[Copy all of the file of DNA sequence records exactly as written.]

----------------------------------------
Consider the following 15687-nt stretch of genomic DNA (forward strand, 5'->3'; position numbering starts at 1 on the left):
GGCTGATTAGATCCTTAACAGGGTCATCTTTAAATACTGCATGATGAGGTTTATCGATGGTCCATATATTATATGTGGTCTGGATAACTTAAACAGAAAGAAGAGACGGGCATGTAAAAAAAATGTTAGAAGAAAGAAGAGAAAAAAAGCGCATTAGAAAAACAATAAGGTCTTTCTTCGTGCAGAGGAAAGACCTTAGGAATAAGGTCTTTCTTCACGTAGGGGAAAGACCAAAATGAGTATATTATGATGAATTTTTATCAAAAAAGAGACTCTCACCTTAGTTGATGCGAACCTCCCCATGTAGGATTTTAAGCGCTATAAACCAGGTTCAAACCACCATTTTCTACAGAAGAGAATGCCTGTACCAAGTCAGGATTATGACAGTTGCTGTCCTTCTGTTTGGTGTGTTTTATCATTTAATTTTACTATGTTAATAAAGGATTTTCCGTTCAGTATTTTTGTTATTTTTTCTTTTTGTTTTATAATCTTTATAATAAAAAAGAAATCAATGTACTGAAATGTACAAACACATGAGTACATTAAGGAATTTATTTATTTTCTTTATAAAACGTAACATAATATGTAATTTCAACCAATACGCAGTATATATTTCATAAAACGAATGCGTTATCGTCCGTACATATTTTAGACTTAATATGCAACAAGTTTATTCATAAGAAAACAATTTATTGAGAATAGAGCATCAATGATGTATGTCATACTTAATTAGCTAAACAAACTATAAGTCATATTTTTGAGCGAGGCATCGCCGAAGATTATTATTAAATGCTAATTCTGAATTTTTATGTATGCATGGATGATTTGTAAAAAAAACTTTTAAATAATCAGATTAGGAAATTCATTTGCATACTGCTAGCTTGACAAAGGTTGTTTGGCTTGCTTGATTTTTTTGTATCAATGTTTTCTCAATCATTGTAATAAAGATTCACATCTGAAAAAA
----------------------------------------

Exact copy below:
Consider the following 15687-nt stretch of genomic DNA (forward strand, 5'->3'; position numbering starts at 1 on the left):
GGCTGATTAGATCCTTAACAGGGTCATCTTTAAATACTGCATGATGAGGTTTATCGATGGTCCATATATTATATGTGGTCTGGATAACTTAAACAGAAAGAAGAGACGGGCATGTAAAAAAAATGTTAGAAGAAAGAAGAGAAAAAAAGCGCATTAGAAAAACAATAAGGTCTTTCTTCGTGCAGAGGAAAGACCTTAGGAATAAGGTCTTTCTTCACGTAGGGGAAAGACCAAAATGAGTATATTATGATGAATTTTTATCAAAAAAGAGACTCTCACCTTAGTTGATGCGAACCTCCCCATGTAGGATTTTAAGCGCTATAAACCAGGTTCAAACCACCATTTTCTACAGAAGAGAATGCCTGTACCAAGTCAGGATTATGACAGTTGCTGTCCTTCTGTTTGGTGTGTTTTATCATTTAATTTTACTATGTTAATAAAGGATTTTCCGTTCAGTATTTTTGTTATTTTTTCTTTTTGTTTTATAATCTTTATAATAAAAAAGAAATCAATGTACTGAAATGTACAAACACATGAGTACATTAAGGAATTTATTTATTTTCTTTATAAAACGTAACATAATATGTAATTTCAACCAATACGCAGTATATATTTCATAAAACGAATGCGTTATCGTCCGTACATATTTTAGACTTAATATGCAACAAGTTTATTCATAAGAAAACAATTTATTGAGAATAGAGCATCAATGATGTATGTCATACTTAATTAGCTAAACAAACTATAAGTCATATTTTTGAGCGAGGCATCGCCGAAGATTATTATTAAATGCTAATTCTGAATTTTTATGTATGCATGGATGATTTGTAAAAAAAACTTTTAAATAATCAGATTAGGAAATTCATTTGCATACTGCTAGCTTGACAAAGGTTGTTTGGCTTGCTTGATTTTTTTGTATCAATGTTTTCTCAATCATTGTAATAAAGATTCACATCTGAAAAAA